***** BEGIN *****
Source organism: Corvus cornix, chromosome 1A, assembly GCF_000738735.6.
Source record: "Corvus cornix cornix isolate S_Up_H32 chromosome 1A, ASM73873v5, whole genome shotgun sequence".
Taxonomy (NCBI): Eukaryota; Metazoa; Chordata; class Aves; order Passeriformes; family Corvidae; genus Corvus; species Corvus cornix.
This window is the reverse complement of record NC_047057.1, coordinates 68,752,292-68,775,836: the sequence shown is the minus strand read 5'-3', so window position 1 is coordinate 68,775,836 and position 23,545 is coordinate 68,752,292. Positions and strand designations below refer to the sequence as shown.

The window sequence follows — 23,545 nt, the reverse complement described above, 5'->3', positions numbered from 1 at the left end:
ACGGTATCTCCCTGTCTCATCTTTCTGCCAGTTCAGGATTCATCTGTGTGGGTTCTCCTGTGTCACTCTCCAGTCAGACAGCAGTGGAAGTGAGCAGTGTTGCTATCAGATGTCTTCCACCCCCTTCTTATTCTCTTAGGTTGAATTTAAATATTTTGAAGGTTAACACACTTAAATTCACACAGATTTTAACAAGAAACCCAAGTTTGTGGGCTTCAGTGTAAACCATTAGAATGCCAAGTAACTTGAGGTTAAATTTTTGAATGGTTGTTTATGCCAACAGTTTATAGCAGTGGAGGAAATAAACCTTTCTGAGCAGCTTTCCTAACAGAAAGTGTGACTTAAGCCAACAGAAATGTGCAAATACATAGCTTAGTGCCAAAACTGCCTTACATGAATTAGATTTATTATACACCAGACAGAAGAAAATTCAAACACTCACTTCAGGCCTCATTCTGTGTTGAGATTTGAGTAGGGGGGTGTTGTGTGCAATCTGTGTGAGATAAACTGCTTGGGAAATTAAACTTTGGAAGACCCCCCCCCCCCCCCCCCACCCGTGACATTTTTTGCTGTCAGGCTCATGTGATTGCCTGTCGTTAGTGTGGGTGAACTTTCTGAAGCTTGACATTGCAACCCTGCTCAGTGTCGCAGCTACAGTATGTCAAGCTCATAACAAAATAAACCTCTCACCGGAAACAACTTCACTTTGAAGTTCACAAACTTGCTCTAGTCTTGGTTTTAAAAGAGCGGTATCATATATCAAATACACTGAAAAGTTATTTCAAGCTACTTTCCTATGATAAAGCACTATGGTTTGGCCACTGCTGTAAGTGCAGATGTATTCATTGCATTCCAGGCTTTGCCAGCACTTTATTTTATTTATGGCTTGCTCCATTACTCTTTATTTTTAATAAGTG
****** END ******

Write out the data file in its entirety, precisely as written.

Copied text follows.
Source organism: Corvus cornix, chromosome 1A, assembly GCF_000738735.6.
Source record: "Corvus cornix cornix isolate S_Up_H32 chromosome 1A, ASM73873v5, whole genome shotgun sequence".
Taxonomy (NCBI): Eukaryota; Metazoa; Chordata; class Aves; order Passeriformes; family Corvidae; genus Corvus; species Corvus cornix.
This window is the reverse complement of record NC_047057.1, coordinates 68,752,292-68,775,836: the sequence shown is the minus strand read 5'-3', so window position 1 is coordinate 68,775,836 and position 23,545 is coordinate 68,752,292. Positions and strand designations below refer to the sequence as shown.

The window sequence follows — 23,545 nt, the reverse complement described above, 5'->3', positions numbered from 1 at the left end:
ACGGTATCTCCCTGTCTCATCTTTCTGCCAGTTCAGGATTCATCTGTGTGGGTTCTCCTGTGTCACTCTCCAGTCAGACAGCAGTGGAAGTGAGCAGTGTTGCTATCAGATGTCTTCCACCCCCTTCTTATTCTCTTAGGTTGAATTTAAATATTTTGAAGGTTAACACACTTAAATTCACACAGATTTTAACAAGAAACCCAAGTTTGTGGGCTTCAGTGTAAACCATTAGAATGCCAAGTAACTTGAGGTTAAATTTTTGAATGGTTGTTTATGCCAACAGTTTATAGCAGTGGAGGAAATAAACCTTTCTGAGCAGCTTTCCTAACAGAAAGTGTGACTTAAGCCAACAGAAATGTGCAAATACATAGCTTAGTGCCAAAACTGCCTTACATGAATTAGATTTATTATACACCAGACAGAAGAAAATTCAAACACTCACTTCAGGCCTCATTCTGTGTTGAGATTTGAGTAGGGGGGTGTTGTGTGCAATCTGTGTGAGATAAACTGCTTGGGAAATTAAACTTTGGAAGACCCCCCCCCCCCCCCCCCACCCGTGACATTTTTTGCTGTCAGGCTCATGTGATTGCCTGTCGTTAGTGTGGGTGAACTTTCTGAAGCTTGACATTGCAACCCTGCTCAGTGTCGCAGCTACAGTATGTCAAGCTCATAACAAAATAAACCTCTCACCGGAAACAACTTCACTTTGAAGTTCACAAACTTGCTCTAGTCTTGGTTTTAAAAGAGCGGTATCATATATCAAATACACTGAAAAGTTATTTCAAGCTACTTTCCTATGATAAAGCACTATGGTTTGGCCACTGCTGTAAGTGCAGATGTATTCATTGCATTCCAGGCTTTGCCAGCACTTTATTTTATTTATGGCTTGCTCCATTACTCTTTATTTTTAATAAGTG